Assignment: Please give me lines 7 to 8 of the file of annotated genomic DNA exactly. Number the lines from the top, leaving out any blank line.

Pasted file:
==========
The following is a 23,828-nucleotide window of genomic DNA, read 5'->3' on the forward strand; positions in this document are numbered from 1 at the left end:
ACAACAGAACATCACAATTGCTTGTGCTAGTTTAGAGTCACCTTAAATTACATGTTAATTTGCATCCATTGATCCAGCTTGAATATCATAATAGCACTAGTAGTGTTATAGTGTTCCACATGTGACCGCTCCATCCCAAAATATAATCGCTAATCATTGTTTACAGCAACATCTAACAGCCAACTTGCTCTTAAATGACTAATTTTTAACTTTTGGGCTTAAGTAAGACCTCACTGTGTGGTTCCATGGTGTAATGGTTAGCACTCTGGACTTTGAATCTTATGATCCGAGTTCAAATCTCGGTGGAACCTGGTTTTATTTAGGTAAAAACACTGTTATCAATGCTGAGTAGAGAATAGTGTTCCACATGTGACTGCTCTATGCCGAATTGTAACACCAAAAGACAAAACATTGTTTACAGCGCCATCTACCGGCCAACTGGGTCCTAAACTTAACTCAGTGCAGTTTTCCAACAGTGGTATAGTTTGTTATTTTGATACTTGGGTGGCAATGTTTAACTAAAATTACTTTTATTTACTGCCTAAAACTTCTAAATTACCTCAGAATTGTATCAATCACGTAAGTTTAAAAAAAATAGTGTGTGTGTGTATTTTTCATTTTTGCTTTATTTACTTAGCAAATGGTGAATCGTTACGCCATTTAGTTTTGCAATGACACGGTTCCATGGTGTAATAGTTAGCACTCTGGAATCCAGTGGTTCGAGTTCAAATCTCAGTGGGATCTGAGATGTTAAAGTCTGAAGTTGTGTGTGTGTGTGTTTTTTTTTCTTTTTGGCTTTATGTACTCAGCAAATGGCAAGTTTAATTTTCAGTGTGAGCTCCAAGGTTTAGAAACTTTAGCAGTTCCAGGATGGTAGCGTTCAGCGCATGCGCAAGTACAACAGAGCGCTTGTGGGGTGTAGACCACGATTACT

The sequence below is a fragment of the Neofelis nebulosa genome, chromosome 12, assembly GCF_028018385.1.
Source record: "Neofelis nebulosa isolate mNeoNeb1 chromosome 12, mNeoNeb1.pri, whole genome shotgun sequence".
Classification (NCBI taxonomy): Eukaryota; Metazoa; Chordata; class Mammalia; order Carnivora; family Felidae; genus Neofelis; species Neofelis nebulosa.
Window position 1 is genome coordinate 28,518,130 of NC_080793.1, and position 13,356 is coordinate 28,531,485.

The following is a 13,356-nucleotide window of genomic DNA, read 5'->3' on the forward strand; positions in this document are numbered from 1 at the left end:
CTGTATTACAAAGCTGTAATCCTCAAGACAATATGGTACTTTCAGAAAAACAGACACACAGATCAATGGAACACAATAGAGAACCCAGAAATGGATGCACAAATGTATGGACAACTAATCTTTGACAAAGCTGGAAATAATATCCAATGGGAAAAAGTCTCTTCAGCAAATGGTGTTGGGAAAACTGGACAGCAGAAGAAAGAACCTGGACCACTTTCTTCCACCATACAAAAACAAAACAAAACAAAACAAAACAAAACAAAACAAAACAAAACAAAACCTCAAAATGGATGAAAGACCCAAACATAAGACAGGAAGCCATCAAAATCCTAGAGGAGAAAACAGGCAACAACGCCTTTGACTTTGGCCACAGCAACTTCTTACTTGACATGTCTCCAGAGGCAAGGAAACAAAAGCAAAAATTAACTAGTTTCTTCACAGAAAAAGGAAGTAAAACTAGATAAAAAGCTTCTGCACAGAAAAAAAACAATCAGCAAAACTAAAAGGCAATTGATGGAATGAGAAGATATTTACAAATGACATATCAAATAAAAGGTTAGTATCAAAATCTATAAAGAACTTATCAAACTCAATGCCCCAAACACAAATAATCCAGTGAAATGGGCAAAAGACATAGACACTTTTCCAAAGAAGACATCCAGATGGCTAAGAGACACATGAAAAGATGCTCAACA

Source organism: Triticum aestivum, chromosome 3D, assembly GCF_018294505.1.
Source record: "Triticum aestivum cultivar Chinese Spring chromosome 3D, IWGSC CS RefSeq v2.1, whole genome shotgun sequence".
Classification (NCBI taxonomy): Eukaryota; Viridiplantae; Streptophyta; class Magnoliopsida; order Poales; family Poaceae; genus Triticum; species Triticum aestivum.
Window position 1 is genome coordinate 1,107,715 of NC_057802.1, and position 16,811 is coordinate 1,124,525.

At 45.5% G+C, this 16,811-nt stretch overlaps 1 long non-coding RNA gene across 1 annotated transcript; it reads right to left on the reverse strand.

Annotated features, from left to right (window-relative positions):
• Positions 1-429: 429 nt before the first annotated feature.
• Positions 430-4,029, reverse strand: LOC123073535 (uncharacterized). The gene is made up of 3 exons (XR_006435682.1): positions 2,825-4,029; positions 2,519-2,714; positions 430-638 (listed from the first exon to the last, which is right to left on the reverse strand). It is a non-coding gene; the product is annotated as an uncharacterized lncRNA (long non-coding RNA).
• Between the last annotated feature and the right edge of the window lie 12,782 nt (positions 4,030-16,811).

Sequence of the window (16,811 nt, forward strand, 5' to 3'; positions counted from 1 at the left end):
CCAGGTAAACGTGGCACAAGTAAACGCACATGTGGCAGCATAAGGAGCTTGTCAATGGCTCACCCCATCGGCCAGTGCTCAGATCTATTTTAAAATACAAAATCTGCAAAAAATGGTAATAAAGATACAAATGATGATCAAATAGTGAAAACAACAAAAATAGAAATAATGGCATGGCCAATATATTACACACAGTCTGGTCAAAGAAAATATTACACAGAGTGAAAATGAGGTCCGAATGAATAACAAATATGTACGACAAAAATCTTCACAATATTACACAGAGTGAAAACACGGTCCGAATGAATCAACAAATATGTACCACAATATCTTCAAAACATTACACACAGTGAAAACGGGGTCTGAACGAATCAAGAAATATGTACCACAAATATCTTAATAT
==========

The following is a 13,356-nucleotide window of genomic DNA, read 5'->3' on the forward strand; positions in this document are numbered from 1 at the left end:
CTGTATTACAAAGCTGTAATCCTCAAGACAATATGGTACTTTCAGAAAAACAGACACACAGATCAATGGAACACAATAGAGAACCCAGAAATGGATGCACAAATGTATGGACAACTAATCTTTGACAAAGCTGGAAATAATATCCAATGGGAAAAAGTCTCTTCAGCAAATGGTGTTGGGAAAACTGGACAGCAGAAGAAAGAACCTGGACCACTTTCTTCCACCATACAAAAACAAAACAAAACAAAACAAAACAAAACAAAACAAAACAAAACAAAACCTCAAAATGGATGAAAGACCCAAACATAAGACAGGAAGCCATCAAAATCCTAGAGGAGAAAACAGGCAACAACGCCTTTGACTTTGGCCACAGCAACTTCTTACTTGACATGTCTCCAGAGGCAAGGAAACAAAAGCAAAAATTAACTAGTTTCTTCACAGAAAAAGGAAGTAAAACTAGATAAAAAGCTTCTGCACAGAAAAAAAACAATCAGCAAAACTAAAAGGCAATTGATGGAATGAGAAGATATTTACAAATGACATATCAAATAAAAGGTTAGTATCAAAATCTATAAAGAACTTATCAAACTCAATGCCCCAAACACAAATAATCCAGTGAAATGGGCAAAAGACATAGACACTTTTCCAAAGAAGACATCCAGATGGCTAAGAGACACATGAAAAGATGCTCAACA